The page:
I first came to Somerset in 1940 when I was sent here as an evacuee during the second world war. I was five when I arrived at Frome station, wearing a gas mask, hand in hand with my three-year-old sister. We were selected for the same beautiful village, Norton St Philip, but we were separated. My sister went to the big house while I went to a farm labourer’s home. We had come from a family living in poverty amid the violence of Finsbury Park. 

I’ve always held onto those childhood memories of streams snaking through hazel trees and cows standing in the grass looking lost. Somerset was yeoman farmer’s country, with hedged fields that looked like quilted blankets and hedgerows covered in buttercups. 

Dew Pond in Somerset
Dew Pond in Somerset © Chris Hoare

In 1980, my editor at The Sunday Times told me about a house for sale in Batcombe. I raced down to view it, but it was unsuitable owing to a thatched roof. In the same village, I saw three dilapidated cottages knocked into one. The property had an apple orchard and views of an ancient hillfort. Once I heard the sound of the rushing stream, that did it for me. It’s like the Garden of Eden and I wake up every day to the most glorious vision. I like the empty wilderness of the landscape, which I only photograph in the winter when you get these amazingly dark Wagnerian skies. I don’t like early-morning light as it comes up too quickly, so I work towards the evening. I often stand there for hours without the reward of a photograph, but I come away thinking I’ve had a marvellous time, grateful not to be working in an office. I’ve made 10,000 prints here and my soul is now totally connected to Somerset. I’m drawn to the Dew Pond, which looks like someone put a silver plate on the landscape. 

At the Chapel, one of McCullin’s favourite local restaurants
At the Chapel, one of McCullin’s favourite local restaurants
Grilled mackerel with romesco sauce, At The Chapel
Grilled mackerel with romesco sauce, At The Chapel

When I sold up in London, Somerset was not a fashionable place. Bruton’s first flowering began in 2008, when At the Chapel opened inside a gorgeous 17th-century building. The restaurant – where they cook amazing pizzas and sell the best ciabatta and sourdough – brought a liveliness to the area.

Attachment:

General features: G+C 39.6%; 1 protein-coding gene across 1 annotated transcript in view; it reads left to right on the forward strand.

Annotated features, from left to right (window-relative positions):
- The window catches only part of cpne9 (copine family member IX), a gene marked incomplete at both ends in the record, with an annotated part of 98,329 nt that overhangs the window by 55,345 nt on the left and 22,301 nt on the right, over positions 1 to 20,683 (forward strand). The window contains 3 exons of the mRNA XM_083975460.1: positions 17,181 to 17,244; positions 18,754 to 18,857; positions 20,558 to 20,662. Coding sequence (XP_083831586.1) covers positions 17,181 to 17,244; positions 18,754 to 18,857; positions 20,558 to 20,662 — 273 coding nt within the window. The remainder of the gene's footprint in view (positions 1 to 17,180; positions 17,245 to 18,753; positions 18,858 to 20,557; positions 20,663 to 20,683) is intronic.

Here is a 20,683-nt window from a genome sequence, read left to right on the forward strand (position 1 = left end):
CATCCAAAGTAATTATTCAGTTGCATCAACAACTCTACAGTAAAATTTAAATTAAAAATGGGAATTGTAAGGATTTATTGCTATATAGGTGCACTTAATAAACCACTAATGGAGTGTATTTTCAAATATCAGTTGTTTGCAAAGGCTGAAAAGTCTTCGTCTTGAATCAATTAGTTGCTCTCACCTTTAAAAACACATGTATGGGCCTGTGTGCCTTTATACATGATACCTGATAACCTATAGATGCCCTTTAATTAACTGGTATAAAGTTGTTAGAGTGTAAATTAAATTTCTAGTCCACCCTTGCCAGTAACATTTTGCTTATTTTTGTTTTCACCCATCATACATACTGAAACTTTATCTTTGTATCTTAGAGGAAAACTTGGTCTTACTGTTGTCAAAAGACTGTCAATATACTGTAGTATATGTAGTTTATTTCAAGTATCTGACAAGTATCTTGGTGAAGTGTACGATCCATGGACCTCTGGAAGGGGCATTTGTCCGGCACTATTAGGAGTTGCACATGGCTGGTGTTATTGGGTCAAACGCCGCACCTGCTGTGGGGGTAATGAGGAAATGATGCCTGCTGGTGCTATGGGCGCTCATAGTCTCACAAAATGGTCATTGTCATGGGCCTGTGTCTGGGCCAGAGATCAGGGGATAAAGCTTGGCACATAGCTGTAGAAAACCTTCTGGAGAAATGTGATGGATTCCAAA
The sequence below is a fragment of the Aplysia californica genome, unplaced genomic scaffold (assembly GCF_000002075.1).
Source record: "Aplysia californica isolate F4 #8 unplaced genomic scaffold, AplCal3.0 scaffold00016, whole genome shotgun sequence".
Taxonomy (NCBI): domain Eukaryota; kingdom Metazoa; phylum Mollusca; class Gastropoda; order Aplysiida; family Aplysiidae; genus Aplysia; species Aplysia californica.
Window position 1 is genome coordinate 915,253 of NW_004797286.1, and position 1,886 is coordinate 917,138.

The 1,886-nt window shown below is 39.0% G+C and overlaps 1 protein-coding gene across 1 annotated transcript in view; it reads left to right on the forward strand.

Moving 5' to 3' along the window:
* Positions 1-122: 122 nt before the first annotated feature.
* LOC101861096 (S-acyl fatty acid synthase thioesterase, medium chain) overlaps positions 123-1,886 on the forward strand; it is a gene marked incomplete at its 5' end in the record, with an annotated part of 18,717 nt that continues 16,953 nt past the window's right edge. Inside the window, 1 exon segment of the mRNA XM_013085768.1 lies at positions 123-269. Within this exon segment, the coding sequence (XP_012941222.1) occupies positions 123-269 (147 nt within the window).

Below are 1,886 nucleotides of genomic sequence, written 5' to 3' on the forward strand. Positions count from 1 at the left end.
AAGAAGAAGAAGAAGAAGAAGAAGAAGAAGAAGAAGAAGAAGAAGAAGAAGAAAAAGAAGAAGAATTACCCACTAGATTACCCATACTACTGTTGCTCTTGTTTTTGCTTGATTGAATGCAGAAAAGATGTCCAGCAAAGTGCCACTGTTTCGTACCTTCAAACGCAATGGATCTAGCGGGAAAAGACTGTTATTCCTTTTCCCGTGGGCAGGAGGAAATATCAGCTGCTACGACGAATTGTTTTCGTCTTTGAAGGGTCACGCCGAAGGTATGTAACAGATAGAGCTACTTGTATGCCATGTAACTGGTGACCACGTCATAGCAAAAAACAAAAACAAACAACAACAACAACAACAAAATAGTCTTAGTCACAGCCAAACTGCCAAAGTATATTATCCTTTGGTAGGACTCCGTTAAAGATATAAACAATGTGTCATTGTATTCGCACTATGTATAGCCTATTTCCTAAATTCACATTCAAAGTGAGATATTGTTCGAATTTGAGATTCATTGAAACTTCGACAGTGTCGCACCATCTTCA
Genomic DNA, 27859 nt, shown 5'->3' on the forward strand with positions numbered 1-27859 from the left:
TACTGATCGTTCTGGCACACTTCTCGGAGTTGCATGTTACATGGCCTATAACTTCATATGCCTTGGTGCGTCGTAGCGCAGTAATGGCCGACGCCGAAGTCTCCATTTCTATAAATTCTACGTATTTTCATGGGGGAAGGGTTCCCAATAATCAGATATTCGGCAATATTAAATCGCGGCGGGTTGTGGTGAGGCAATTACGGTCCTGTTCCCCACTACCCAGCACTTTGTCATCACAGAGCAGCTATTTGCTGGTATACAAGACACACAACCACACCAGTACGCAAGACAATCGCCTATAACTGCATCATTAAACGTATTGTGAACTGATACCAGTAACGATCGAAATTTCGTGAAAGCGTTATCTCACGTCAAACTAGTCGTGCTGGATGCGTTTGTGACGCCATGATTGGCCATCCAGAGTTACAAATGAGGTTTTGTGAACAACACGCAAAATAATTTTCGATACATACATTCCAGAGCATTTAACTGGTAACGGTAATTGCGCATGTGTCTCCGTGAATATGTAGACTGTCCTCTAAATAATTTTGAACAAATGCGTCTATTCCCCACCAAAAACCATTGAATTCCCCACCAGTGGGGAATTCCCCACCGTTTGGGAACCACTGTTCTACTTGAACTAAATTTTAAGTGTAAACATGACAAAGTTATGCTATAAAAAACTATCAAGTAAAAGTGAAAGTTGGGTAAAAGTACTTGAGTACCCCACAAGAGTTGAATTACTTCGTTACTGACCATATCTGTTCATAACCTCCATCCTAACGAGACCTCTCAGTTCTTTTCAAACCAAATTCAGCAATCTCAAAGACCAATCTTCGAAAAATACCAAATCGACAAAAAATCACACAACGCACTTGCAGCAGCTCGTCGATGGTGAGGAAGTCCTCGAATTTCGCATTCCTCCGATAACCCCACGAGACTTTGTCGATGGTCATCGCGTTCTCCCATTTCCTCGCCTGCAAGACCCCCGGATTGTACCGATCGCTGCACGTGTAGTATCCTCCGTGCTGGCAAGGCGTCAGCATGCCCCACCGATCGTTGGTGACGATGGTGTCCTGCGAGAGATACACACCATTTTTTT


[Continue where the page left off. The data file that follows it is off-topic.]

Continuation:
For 25 years, I would pass the derelict Durslade Farm, thinking that I’d love to live there. When Hauser & Wirth opened in 2014, I wondered why on earth they bought somewhere in the middle of nowhere – but, boy, have they made it work. It’s incredible. I had an exhibition there three years ago and the recent Henry Moore show attracted more than 70,000 visitors. 

A friend owns Number One Bruton, a sweet hotel that used to be an ironmonger’s. Its restaurant, Osip, is one of those places where the chef gives you little bits and pieces. I buy South African Viognier white wine from The Newt hotel’s shop and we have dinner in its oak-panelled restaurant, The Botanical Rooms – it serves the best oysters.

McCullin at Osip restaurant 
McCullin at Osip restaurant © Chris Hoare
Osip – “one of those places where the chef gives you little bits and pieces”
Osip – “one of those places where the chef gives you little bits and pieces”

For cooking at home, Bill the Butcher in Bruton sells the best herbal sausages and on Fridays, the Brixham fish van comes from Devon. I like their hake and my wife, Catherine, cooks mussels with white wine for dinner. And we go to Westcombe Dairy’s cheese shop for its excellent cheddar and delicious Alpine-style cheese.

I poke around for interesting finds in Frome on Cheap Street and Catherine Hill, which is cobbled and winds uphill. My 20-year-old son Max likes the clothes at Nomad, and I bought my first ever second-hand piece of clothing – a tweed jacket – from The Dandy Lion, because they don’t make them like that any more. 

Frome Hardware, one of McCullin’s favourite shops
Frome Hardware, one of McCullin’s favourite shops © Ed Schofield
Dovecote Gallery in Shepton Montague
Dovecote Gallery in Shepton Montague © Dave Watts Photography

When I started doing still life, I would gather flowers and mushrooms on lumps of stone from Frome Reclamation. And for framing, I go to Dovecote Gallery in Shepton Montague. Frome Hardware makes a ball of string look like an object of desire, and we used to buy Airfix kits for the kids from Frome Model Centre.

Moving to Somerset was a brilliant idea because I found a place where I feel mentally safe, happy and secure. I yearn to get back there every time I go away. 

Don McCullin has created a Somerset trip with The Luminaire travel company. Over three days, guests spend time with McCullin exploring his work, with private access to Hauser & Wirth gallery, photography masterclasses with professional tutors, accommodation at Durslade Farmhouse (two nights) and select dining experiences. From £12,850pp, theluminaire.com/somerset

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